6.4k views

Let $c_{1}.....c_{n}$ be scalars, not all zero, such that $\sum_{i=1}^{n}c_{i}a_{i}$ = 0 where $a_{i}$ are column vectors in $R^{n}$.

Consider the set of linear equations

$Ax = b$

where $A=\left [ a_{1}.....a_{n} \right ]$ and $b=\sum_{i=1}^{n}a_{i}$. The set of equations has

1. a unique solution at $x=J_{n}$ where $J_{n}$ denotes a $n$-dimensional vector of all 1.
2. no solution
3. infinitely many solutions
4. finitely many solutions

edited | 6.4k views
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did not even touch it
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Representation of questions in this way, confuses me a lot.
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@Aboveallplayer

what was your gate score that year?

Just curious... :)

$\sum_i c_i a_i = 0 \text{ with } \exists i: c_i \ne 0$ indicates that column vectors of $A$ are linearly dependent. Determinant of matrix $A$ would be zero.  Therefore either $Ax=b$ has no solution or infinitely many solutions. From $\sum_i a_i = b$, it is clear that a $n$-dimensional vector of all $1$ is a solution of equation Ax=b.

Hence, $Ax=b$  will have infinitely many solutions. The correct answer is $(C)$.
by Loyal (6.1k points)
edited
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i am getting same answer option C is correct
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"column vectors of A are linearly dependent. Determinant of matrix A would be zero" This statement seems to be contradictory.  For the column vectors of A to be linearly independent, the determinant should be non-zero(Wikipedia link). Linearly independent matrix are full rank matrix and have a unique solution. The correct answer should be option A.

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I'm saying linearly dependent, not independent :)
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@suraj sir

"From ∑iai=b, it is clear that a n-dimensional vector of all 1 is a solution of equation Ax=b". how are you saying this ?? A is an n*n matrix (formed by having n column vectors) ... b is a column vector of size n*1 ... x is a n*1 vector .... Now how having x as all 1's will come a solution to Ax = b ... ??? Can you please clear this ?

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b vector is sum of all column vectors of A. That is why vector of all 1 is a solution of equation Ax = b .
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"∃i:ci≠0 " how to know this?

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@Akash Its given in question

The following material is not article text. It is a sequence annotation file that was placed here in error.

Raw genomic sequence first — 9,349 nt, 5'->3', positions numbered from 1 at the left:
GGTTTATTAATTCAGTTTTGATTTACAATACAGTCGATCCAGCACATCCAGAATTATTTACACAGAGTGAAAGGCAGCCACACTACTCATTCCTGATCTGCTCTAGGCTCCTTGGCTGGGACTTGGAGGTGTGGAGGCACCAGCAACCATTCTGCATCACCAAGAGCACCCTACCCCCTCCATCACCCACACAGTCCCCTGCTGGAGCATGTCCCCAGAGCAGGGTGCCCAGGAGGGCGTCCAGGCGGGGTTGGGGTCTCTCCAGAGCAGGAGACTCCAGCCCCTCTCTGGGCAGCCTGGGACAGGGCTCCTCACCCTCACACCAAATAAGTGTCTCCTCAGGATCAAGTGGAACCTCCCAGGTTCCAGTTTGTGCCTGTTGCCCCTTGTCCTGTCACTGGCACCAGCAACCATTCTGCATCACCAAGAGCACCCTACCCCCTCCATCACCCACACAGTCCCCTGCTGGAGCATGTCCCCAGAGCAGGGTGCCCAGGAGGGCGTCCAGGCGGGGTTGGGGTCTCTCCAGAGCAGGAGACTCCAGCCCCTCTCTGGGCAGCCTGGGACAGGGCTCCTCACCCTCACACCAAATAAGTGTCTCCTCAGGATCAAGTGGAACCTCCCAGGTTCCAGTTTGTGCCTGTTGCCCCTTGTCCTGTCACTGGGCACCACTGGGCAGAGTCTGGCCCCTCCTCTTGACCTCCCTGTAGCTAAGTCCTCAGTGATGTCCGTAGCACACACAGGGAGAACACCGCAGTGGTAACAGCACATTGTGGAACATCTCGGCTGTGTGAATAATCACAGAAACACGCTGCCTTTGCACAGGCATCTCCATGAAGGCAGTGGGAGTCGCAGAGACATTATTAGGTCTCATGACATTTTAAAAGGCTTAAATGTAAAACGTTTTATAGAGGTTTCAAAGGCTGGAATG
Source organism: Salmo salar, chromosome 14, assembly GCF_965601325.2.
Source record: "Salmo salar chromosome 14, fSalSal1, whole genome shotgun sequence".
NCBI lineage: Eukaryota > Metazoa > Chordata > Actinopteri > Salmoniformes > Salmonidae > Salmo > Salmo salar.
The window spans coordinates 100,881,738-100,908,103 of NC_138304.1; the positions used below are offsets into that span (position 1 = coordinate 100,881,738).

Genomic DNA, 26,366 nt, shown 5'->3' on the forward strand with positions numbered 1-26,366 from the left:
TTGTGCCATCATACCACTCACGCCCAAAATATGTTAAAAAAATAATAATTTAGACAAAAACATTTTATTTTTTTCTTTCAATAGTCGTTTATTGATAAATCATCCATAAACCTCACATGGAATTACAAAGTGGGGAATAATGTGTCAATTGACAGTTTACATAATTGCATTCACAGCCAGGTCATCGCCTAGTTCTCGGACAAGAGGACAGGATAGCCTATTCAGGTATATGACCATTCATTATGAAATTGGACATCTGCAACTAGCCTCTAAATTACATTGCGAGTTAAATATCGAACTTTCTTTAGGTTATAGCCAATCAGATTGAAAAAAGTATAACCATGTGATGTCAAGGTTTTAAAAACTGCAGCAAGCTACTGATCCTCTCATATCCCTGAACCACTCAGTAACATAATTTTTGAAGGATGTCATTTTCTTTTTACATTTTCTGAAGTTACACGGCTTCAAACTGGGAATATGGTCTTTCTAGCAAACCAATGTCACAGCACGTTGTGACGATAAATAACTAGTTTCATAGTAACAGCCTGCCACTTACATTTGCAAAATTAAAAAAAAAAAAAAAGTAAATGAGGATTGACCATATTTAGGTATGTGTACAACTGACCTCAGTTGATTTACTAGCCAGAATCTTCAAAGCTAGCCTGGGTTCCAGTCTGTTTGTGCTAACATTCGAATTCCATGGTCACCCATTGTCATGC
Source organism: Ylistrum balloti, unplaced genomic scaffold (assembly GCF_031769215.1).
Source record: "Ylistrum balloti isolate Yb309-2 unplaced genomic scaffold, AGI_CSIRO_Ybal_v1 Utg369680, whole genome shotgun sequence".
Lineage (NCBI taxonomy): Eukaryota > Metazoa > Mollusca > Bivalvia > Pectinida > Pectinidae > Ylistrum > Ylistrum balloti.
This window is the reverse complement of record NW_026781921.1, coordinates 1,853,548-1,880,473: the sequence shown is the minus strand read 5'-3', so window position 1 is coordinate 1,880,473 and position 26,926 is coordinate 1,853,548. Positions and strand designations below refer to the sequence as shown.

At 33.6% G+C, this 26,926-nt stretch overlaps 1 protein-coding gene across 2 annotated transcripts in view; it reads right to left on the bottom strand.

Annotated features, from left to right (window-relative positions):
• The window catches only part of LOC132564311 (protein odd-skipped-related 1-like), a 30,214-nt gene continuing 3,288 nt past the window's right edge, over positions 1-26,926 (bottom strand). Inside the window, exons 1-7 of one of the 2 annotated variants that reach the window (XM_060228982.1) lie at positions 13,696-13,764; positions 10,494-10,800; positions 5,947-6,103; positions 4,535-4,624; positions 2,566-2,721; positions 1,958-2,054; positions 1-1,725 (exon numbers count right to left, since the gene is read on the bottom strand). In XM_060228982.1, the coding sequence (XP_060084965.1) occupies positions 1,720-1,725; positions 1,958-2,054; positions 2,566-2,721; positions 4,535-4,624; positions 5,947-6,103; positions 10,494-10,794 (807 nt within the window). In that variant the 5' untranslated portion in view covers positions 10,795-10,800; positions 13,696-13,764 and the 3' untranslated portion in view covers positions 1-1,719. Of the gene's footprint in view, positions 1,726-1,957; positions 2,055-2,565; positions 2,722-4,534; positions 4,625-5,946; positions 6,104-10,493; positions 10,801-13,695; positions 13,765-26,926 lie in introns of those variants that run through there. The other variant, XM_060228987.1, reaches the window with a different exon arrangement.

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@suraj

what does ci represent here?
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ci is scalar (some constant).
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got it now..thanks
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@suraj sir , Thank you for the answer ! .

Sir , Please check these 2  points and correct me if I am wrong :-

1) Since , from the equation  $b = \sum_{i=1}^{n} a_{i}$  , it is clear that $n-dimensional$ $vector \; 'b'$    is the linear combination of all the linearly independent vectors of matrix $'A'$

So, vector $'b'$ should be a vector in the column space of matrix $'A'$ where column space of  $'A'$   is the subspace of $\mathbb{R}^{n}$ and it contains all linearly independent vectors of matrix $A$ and their combination.

Since , $b$ is in column space of $A$ , So, given system must have at least one solution.

2) Since , matrix $A$ does not have $'n'$ linearly independent vectors , So , dimension of column space(or rank) will be less than $'n'$ , it means system must have infinitely many solution.
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Why option A is wrong ..after getting one solution i.e (X ==> N dimensional vector of all 1's )how can we conclude that system has Infinite / finite /Unique solution.. ??
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@jatin khachane 1 i too have same doubt..did you get any explanation?

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Consider the following system of equations.

x + y + 0.z = 2

0.x + y + z = 2

x + 2y + z = 4

Here, $a_1^T = [1, 0, 1]$, $a_2^T = [1, 1, 2]$, $a_3^T = [0, 1, 1]$ .

If we take $c_1 =1$, $c_2=-1$, $c_3=1$, we can easily check that $c_1a_1 +c_2a_2 +c_3a_3=0$.

We can also check here that $b=\sum_{i=1}^{3} a_i$.

The above system of equations have solution in the form of $\begin{bmatrix} t\\ 2-t\\ t \end{bmatrix}$. Hence $\begin{bmatrix} 1\\ 1\\ 1 \end{bmatrix}$ is one of the solutions (not a unique solution) for the above system of equations.

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@suraj sir.. okay i got it how equation is having infinite solution but how you are inferring that there may be a case which have no solution

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If determinant of matrix A is zero, then  Ax=b has no solution or infinitely many solutions.

No solution case:

x+y=2

2x+2y=7

Infinitely many solution case:

x+y = 2

2x+2y=4